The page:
Apocalypse 10 / 104 x 104 cm / 1988
Are we looking at the work of a naive artist or at a child’s piece of art? The accumulation of patterns seems like it wants to tell us a story. If we take a closer look, though, the style indistinctly sends us back to this kid who doesn’t look like his classmates. His style is instantly recognizable, thanks to his particularly graphic gesture, between figuration and abstraction. His name is Keith Haring and he presents this screenprint from the "Apocalypse" series, produced in 1988, year during which he learns that he’s been infected with the HIV virus. The series consists of 10 works illustrated by the writings of author William S. Burroughs. Let’s try to decipher this particular piece together. A flower blooming into a religious icon crosses the format from bottom to top, dividing it into two parts. We can catch a glimpse of a symmetry on either side of this imposing green stem. The same symbols respond to each other: hands, circles, the red, the blue. We’re trying to rebuild a story with all of these elements. But where to begin? What’s the direction of reading? Whatever! What’s important is to find one’s own interpretation. As in the psychological Rorschach test, that presents colored inkblots, the artist offers us an individual questioning that faces our own interpretation. Creating the illusion of an actual psychoanalysis, the "Apocalypse" series is divided into ten works, just like the inkblot test is divided into 10 images. The symmetry, the black, the red and the pastel colors… Everything is profoundly identical. This link even takes us a little bit further with the interpretation of each work from the "Apocalypse" series in the light of a text from William S. Burroughs. American novelist mainly known for his mad novels mixing drugs, homosexuality and anticipation, he is associated to the Beat Generation. This collaboration was obvious to both artists, who were close to each other and shared a lot. Here’s a passage from the text that illustrates Apocalypse 10:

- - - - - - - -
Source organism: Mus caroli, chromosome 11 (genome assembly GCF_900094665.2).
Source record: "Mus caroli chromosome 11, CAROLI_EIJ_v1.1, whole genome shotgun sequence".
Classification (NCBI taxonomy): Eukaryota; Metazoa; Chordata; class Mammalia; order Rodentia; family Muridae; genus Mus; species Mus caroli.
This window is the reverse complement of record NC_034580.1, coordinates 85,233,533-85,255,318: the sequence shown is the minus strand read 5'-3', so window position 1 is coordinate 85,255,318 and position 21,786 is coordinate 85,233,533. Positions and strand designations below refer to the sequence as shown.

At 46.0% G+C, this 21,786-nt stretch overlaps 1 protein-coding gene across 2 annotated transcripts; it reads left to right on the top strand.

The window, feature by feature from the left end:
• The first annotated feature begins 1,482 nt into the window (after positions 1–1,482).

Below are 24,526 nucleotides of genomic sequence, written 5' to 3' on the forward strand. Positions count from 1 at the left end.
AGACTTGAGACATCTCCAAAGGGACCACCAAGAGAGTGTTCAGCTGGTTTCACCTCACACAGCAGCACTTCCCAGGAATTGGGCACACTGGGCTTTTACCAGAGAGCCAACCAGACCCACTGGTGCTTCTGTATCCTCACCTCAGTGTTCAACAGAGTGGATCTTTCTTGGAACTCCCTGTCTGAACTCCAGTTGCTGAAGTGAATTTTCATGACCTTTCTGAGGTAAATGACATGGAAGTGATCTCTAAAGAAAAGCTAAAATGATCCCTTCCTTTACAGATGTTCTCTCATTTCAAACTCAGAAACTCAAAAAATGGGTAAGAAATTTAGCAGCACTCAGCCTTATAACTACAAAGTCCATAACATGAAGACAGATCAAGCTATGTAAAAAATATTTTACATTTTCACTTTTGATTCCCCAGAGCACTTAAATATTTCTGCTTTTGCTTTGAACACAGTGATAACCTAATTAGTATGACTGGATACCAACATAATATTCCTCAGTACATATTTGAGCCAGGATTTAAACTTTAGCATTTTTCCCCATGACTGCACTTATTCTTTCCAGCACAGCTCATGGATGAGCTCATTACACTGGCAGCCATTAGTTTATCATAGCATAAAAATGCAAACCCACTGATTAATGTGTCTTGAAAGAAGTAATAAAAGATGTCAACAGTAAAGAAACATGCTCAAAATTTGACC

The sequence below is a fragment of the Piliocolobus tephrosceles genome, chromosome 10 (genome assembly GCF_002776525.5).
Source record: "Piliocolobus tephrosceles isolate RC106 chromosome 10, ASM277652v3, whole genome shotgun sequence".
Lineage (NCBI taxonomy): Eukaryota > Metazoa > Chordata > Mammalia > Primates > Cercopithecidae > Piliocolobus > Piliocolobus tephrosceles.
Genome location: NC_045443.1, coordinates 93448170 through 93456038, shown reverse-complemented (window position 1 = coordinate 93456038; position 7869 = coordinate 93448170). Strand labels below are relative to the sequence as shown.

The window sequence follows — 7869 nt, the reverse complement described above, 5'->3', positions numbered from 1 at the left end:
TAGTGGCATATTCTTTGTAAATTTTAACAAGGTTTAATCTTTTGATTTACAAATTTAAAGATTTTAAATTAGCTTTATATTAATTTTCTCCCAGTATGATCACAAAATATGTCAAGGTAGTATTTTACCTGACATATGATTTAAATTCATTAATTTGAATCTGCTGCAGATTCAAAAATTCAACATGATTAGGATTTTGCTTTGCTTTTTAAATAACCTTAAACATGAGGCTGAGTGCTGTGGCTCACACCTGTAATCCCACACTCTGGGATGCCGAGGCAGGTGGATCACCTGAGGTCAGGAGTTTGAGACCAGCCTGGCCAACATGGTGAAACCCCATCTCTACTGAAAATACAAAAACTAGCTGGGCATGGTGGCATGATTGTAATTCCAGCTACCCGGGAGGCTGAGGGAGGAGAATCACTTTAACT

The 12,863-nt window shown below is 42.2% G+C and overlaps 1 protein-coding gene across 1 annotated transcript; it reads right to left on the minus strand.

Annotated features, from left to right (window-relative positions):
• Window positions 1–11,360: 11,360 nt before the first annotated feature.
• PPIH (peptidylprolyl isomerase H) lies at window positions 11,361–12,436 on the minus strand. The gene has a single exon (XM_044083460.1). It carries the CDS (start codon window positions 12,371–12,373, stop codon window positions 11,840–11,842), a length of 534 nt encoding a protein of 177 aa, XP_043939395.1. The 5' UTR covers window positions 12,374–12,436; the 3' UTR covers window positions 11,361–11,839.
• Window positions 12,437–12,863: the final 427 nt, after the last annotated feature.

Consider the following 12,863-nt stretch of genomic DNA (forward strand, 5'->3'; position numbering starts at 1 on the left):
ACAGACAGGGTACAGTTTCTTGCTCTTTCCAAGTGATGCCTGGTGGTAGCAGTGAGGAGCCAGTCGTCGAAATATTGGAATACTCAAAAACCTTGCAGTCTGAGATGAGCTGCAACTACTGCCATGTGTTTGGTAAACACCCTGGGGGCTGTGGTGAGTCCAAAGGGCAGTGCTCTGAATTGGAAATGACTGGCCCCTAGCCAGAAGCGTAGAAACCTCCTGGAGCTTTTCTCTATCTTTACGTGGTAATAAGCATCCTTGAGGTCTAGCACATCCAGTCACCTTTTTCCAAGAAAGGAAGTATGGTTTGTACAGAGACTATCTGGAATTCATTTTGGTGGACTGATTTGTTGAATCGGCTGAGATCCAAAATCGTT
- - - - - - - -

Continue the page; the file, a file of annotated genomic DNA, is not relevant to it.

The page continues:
Skyscrapers scrape rents of blue and white paint from the sky, the rivers swirl with color, nitrous ochres and reds eat through the bridges, falling into the rivers, splashing colors across warehouses and piers and roads and buildings, AMOK art floods inorganic molds, stirring passion of metal and glass, steel girders writhing in mineral lusts burst from their concrete covers, walls of glass melt and burn with madness in a billion crazed eyes, bridges buck cars and trucks into the rivers, the sidewalks run ahead faster and faster, energy ground down into sidewalks and streets by billions of feet and tires erupts from manholes and tunnels, breaks out with volcanic force
LET IT COME DOWN Caught in New York beneath the animals of the village, the Piper pulled down the sky.
© Speerstra Gallery / Marie Bourtayre / translation and voice: Yann Marguet